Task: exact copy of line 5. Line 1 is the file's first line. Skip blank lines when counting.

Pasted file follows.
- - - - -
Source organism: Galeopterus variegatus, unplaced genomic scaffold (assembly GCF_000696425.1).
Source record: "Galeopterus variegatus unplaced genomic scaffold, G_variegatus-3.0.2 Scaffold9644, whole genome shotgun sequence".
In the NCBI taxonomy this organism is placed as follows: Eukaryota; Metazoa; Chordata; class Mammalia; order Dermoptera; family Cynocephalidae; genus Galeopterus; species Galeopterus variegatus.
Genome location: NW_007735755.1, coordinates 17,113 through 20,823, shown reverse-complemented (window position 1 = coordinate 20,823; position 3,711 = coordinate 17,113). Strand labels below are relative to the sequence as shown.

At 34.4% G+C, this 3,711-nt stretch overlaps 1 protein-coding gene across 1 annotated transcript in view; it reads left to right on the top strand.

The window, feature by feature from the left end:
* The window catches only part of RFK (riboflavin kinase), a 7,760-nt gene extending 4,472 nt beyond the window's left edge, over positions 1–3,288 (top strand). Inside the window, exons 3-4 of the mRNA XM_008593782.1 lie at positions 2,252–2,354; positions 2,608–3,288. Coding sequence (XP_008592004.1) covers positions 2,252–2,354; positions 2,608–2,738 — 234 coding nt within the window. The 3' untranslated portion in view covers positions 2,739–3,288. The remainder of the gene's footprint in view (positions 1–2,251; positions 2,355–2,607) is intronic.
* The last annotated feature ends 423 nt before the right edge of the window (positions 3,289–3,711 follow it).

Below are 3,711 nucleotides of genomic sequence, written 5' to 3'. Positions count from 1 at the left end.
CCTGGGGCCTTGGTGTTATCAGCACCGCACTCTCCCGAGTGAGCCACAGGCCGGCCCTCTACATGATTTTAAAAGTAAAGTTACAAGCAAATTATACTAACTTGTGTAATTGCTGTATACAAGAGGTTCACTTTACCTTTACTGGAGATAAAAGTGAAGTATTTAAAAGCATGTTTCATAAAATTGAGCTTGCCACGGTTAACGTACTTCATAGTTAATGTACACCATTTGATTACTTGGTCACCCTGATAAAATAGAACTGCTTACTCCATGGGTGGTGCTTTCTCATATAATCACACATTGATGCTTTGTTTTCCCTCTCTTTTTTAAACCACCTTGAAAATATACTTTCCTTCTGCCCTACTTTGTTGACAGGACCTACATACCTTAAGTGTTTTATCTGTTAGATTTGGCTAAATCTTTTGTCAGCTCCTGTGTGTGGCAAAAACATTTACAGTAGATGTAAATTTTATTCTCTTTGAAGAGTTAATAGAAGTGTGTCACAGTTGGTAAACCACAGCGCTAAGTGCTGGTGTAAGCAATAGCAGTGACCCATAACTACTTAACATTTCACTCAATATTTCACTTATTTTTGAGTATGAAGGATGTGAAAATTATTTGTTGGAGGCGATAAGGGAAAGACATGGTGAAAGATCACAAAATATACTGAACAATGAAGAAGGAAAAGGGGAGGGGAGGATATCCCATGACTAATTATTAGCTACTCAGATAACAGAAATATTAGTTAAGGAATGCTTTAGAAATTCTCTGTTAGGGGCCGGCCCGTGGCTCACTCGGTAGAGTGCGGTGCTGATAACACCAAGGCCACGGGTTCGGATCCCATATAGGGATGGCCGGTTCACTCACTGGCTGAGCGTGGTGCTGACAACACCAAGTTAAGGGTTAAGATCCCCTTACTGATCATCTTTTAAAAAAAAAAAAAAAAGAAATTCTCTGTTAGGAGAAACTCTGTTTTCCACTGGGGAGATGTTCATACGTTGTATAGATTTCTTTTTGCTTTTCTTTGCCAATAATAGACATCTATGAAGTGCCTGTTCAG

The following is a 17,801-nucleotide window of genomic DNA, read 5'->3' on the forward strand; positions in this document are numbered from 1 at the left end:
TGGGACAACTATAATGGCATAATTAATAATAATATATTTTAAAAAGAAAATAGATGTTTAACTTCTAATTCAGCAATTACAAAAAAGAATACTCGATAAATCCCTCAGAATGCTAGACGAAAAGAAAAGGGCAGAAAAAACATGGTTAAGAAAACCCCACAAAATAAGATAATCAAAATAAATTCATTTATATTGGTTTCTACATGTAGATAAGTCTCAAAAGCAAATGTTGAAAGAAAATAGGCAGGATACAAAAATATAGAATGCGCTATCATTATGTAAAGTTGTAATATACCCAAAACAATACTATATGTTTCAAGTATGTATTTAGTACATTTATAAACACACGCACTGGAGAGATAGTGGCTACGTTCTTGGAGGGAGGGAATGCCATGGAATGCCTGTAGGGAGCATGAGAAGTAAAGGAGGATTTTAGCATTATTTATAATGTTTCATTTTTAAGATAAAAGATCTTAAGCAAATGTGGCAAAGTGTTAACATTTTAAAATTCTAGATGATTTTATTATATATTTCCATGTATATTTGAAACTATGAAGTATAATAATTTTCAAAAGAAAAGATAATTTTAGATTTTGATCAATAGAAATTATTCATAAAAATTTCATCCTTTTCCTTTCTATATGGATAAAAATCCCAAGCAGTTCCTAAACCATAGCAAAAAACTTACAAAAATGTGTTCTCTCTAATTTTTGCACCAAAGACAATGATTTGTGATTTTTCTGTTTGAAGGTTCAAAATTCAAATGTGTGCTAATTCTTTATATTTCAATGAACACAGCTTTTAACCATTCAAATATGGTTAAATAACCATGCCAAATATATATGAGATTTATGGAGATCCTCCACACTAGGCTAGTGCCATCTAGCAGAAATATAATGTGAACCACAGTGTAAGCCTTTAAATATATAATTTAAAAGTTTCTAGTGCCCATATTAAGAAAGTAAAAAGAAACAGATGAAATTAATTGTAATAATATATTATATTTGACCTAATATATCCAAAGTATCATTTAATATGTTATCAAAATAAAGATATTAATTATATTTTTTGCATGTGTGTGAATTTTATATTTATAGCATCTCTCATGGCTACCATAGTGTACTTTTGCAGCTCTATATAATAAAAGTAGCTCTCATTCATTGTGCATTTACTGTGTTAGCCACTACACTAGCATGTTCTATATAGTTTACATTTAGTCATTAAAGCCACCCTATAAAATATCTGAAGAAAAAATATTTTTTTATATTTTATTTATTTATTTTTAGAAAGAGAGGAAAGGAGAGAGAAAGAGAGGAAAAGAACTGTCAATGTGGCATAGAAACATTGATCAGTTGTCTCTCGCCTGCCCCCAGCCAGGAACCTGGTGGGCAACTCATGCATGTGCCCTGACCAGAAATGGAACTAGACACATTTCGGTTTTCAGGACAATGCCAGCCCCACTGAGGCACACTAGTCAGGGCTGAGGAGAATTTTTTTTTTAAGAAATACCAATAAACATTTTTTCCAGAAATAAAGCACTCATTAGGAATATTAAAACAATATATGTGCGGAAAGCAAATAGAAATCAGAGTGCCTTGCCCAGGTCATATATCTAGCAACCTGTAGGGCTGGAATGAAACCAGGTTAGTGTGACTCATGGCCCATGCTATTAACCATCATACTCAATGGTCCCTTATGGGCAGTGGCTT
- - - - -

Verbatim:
At 34.4% G+C, this 3,711-nt stretch overlaps 1 protein-coding gene across 1 annotated transcript in view; it reads left to right on the top strand.